Supermarkets will take a hard line with customers when masks become compulsory in Victoria’s coronavirus lockdown campaign.
As of midnight on Wednesday, everyone in Victoria’s lockdown regions of metropolitan Melbourne and Mitchell Shire must wear masks when they are outdoors.
They risk a $200 fine for not following the new rule, while people in regional Victoria are also being encouraged to wear masks as a precaution.
Woolworths, Coles, Aldi, FoodWorks and IGA all feature in an advertisement about the new measure.
“We expect all customers to be wearing a face covering in our stores, unless a lawful exception applies to you,” the ad reads.
“Masks have also become compulsory for our team members, unless they too have an exception.”
Premier Daniel Andrews said on Wednesday that supermarkets are an excellent example of why masks are necessary, as Victoria tries to reduce the rate of transmission.
Wednesday’s figure of 484 new cases is an unwanted record and continues a run of triple-digit days that started on July 6.
Given supermarkets are indoors and they have so many customers, health experts are particularly worried about community transmission.
“That’s exactly the sort of setting where wearing masks will be critically important,” Mr Andrews said.
“For the safety of their staff, for the safety of other customers, and to keep stores open … you need to wear a mask if you’re going to the supermarket.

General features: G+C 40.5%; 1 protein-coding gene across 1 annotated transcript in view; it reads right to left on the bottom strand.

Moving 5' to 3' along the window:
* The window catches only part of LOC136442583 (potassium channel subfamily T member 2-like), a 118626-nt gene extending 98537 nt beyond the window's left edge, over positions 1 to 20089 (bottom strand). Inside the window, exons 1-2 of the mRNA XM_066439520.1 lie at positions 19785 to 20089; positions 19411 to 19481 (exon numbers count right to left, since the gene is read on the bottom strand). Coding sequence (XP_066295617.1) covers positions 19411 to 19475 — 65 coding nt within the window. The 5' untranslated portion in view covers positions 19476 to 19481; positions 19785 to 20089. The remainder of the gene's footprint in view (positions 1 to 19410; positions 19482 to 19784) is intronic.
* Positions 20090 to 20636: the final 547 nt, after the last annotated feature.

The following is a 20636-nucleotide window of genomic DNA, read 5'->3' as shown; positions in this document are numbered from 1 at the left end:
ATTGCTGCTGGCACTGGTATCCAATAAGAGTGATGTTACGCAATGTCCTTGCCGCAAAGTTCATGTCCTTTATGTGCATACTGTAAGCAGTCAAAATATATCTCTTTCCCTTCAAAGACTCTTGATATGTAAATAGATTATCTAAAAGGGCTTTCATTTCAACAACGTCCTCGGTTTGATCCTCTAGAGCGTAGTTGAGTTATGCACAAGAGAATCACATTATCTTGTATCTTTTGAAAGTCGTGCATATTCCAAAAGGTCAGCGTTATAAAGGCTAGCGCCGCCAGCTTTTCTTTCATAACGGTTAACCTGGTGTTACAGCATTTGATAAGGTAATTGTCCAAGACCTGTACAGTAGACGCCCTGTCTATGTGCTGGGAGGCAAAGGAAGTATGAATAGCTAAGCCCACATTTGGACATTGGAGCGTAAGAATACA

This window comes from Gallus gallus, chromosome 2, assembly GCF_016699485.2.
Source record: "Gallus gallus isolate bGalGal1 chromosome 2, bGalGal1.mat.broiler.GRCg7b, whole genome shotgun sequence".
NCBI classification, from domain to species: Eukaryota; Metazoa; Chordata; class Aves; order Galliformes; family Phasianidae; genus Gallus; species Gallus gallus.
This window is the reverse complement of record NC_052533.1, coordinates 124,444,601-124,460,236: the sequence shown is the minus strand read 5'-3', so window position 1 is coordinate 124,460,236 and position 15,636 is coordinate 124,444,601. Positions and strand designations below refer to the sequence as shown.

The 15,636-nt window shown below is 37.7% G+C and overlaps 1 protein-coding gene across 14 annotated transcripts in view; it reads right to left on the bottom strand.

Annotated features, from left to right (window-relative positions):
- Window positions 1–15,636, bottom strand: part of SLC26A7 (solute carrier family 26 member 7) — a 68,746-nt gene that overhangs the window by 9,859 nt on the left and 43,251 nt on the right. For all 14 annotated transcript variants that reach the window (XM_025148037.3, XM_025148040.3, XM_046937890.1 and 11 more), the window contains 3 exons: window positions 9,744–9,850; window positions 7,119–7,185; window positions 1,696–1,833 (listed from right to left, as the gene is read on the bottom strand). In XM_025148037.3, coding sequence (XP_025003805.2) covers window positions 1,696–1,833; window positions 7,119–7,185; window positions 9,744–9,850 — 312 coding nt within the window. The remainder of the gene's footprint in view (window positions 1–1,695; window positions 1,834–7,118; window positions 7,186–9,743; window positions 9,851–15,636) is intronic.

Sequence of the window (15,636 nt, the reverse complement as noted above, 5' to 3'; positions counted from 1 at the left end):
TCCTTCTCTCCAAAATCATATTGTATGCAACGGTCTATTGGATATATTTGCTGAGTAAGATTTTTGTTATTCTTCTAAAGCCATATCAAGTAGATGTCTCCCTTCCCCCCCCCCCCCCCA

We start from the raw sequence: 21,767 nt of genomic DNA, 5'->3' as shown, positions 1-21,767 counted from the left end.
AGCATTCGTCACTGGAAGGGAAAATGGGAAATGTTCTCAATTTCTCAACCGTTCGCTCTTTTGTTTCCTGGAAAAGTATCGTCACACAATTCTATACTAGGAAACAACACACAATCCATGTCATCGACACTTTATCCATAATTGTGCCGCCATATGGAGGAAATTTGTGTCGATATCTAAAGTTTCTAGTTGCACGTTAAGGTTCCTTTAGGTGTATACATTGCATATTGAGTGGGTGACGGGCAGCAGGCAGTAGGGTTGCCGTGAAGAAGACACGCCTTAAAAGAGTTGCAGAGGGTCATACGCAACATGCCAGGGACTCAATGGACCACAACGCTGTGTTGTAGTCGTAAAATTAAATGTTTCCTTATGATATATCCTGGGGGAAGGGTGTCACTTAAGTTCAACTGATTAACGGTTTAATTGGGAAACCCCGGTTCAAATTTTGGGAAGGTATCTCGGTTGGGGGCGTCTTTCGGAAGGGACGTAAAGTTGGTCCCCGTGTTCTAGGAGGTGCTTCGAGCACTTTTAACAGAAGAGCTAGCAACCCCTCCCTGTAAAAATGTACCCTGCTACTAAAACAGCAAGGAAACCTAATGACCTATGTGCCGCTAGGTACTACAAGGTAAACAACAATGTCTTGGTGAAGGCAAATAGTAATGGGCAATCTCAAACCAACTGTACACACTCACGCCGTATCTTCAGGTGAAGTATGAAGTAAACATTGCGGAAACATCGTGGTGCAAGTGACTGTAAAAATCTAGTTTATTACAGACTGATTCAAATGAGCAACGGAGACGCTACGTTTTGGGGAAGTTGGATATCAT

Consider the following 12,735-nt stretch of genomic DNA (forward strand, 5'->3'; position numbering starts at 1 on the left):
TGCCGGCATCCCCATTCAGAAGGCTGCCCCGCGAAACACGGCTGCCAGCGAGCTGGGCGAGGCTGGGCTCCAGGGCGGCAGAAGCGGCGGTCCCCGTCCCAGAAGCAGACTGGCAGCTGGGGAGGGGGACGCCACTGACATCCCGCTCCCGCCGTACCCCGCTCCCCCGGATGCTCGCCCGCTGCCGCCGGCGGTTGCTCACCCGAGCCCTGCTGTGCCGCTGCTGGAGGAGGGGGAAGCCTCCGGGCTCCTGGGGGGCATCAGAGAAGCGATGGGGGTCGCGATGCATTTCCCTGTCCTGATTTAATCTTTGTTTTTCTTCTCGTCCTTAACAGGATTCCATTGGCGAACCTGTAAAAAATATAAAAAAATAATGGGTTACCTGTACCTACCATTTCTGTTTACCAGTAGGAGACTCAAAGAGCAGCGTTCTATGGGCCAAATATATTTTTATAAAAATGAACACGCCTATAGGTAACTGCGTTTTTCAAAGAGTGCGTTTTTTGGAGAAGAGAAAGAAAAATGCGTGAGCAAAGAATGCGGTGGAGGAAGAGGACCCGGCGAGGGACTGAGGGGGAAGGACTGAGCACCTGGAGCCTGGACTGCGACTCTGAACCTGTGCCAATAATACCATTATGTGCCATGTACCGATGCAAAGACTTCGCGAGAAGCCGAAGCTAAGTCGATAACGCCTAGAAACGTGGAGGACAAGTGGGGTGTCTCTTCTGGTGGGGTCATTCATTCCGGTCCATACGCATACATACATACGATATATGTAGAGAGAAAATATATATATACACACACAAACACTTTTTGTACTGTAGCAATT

“And you may well be turned away if you turn up … and you don’t have a mask on.”
The premier also scoffed at reports of people selling masks for use by babies or toddlers.
Children under 12 do not have to wear masks.
“That is simply not on. Toddlers should not be wearing masks,” he said.
“Do not buy those products.”
Mr Andrews acknowledged the debate about mask exemptions and he feels Victoria has the balance right.
Victorian Chief Health Officer Brett Sutton also said people should be careful about calling others to account about not wearing masks in public.
“A number … are legitimately not able to wear masks so please don’t vilify individuals or don’t make the assumption they are simply stubborn,” Prof Sutton said.
“There will be people with medical, behavioural, psychological reasons … certainly don’t make an assumption that they should be the subject of your ire.”